FIG. 2 shows the sweep transmitter 10 and the sweep receiver 20 connected in a test configuration to a system under test. The exemplary system under test is a subscriber network, in other words, a network associated with a CATV subscriber's residence, that includes a cable drop 40, a primary cable 42, a splitter 44, a first terminal cable 46, a second terminal cable 48, a third terminal cable 50, and amplifier 52 and an intermediate cable 54. It shall be noted that the subscriber network of FIG. 2 is given by way of example only. The sweep transmitter 10 and the sweep receiver 20 of the present invention may readily be used in subscriber networks of any configuration, as well as non-subscriber CATV networks.

The primary cable 42, which may suitably be coaxial cable, connects the drop 40 to the splitter 44. The splitter 44 is connected to provides RF signals received from the primary cable to each of the first terminal cable 46, the second terminal cable 48 and the intermediate cable 54. The first terminal cable 46, the second terminal cable 48 and the third terminal cable are further connected to one a plurality of terminal apparatus 56. The terminal apparatus 56 may include one or more television receivers, a personal computing system, or any other device receiving or transmitting information through the subscriber network. The amplifier 52 is coupled between the third terminal cable 50 and the intermediate cable 54 to provide boost to signals received by one of the terminal apparatus. The drop 40 connects the primary cable to a tap 58 into the CATV distribution network, not shown.

In normal operation of the subscriber network, CATV signals generated by the CATV service provider propagate from the tap 58 to the drop 40. The CATV signals then propagate through the primary cable 42 to the splitter 44. The splitter 44 provides the CATV signals to each of the first terminal cable 46, the second terminal cable 48 and the intermediate cable 54. The first terminal cable 46 and second terminal cable 48 provide the CATV signals to the terminal devices 56, and the intermediate cable 54 provides the CATV signals to another terminal device 56 through the amplifier 52 and third terminal cable 50.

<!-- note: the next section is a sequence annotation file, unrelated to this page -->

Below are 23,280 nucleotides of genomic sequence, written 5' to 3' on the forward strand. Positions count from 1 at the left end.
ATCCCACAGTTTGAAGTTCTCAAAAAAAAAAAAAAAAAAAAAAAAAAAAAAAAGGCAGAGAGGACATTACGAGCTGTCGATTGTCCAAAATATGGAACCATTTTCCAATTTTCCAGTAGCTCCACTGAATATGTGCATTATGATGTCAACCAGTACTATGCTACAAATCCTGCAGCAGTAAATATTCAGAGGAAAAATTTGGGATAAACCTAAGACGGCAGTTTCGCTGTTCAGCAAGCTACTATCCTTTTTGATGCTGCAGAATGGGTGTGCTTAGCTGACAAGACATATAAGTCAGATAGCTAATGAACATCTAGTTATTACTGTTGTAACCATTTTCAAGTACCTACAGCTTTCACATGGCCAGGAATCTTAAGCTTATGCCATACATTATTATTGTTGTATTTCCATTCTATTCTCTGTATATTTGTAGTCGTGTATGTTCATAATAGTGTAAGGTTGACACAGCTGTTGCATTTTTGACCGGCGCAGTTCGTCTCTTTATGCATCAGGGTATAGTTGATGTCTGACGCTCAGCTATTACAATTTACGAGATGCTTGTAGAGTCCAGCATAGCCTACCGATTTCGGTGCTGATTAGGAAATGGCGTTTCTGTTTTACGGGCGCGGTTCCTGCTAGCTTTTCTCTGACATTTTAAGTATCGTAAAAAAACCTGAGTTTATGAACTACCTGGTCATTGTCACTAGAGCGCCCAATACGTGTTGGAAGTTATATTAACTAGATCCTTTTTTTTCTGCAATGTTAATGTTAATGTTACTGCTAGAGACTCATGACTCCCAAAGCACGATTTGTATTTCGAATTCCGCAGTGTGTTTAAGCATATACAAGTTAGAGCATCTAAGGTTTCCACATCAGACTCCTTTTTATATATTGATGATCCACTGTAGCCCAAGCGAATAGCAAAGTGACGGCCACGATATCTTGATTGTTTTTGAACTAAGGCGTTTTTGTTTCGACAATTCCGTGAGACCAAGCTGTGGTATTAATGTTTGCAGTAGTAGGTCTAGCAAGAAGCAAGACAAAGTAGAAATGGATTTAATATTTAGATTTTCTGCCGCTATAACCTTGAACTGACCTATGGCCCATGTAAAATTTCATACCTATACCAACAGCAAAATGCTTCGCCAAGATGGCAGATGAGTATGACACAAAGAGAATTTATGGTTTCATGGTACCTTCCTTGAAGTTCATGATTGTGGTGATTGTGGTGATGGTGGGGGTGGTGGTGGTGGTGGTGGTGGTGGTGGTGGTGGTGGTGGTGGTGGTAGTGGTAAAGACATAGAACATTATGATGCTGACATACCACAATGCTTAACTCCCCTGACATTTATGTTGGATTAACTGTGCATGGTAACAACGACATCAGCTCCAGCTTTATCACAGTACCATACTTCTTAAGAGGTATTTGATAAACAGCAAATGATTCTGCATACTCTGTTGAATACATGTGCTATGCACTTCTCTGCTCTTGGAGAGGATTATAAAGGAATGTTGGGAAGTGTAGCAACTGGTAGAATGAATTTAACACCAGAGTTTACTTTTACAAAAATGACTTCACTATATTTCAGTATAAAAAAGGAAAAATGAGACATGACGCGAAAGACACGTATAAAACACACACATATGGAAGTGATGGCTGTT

In reverse path transmissions, one the terminal devices generates an RF signal which propagates in a reverse path to the tap 58. Reverse path transmissions may be employed for expanded services provided through the CATV distribution network.

To test the frequency response of the subscriber network, the sweep transmitter 10 is connected to one end of the subscriber network and the sweep receiver 20 is connected to another end of the subscriber network. FIG. 2 shows the sweep transmitter 10 and sweep receiver 20 in an exemplary configuration to test reverse path communications from the third terminal cable 50 to the tap 58. Specifically, the sweep transmitter 10 is connected via the RF input 12 to the third terminal cable 50. It will be noted that for subsequent tests, the sweep transmitter 10 may be connected to either or both of the first and second terminal cables 46 and 48, respectively. In any event, the sweep receiver 20 is connected via the RF input 22 to the tap 58.

The sweep transmitter 10 then transmits a synchronization signal such as that described above in connection with FIG. 1. The synchronization signal propagates through the third terminal cable 50, through the amplifier 52, to the intermediate cable 54. The synchronization signal continues to propagate from the intermediate cable 54 through the splitter 44 and the primary cable 42 to the tap 58. The sweep receiver 20 receives the synchronization signal at the tap 58.

In the same manner as discussed above in connection with FIG. 1, the sweep transmitter 10 generates a sweep signal a predetermined time interval after transmission of the synchronization signal. The sweep signal propagates through the same path to the sweep receiver 20, namely through the third terminal cable 50, the amplifier 52, the intermediate cable 54, the splitter 44, the primary cable 42, the cable drop 40 and the tap 58.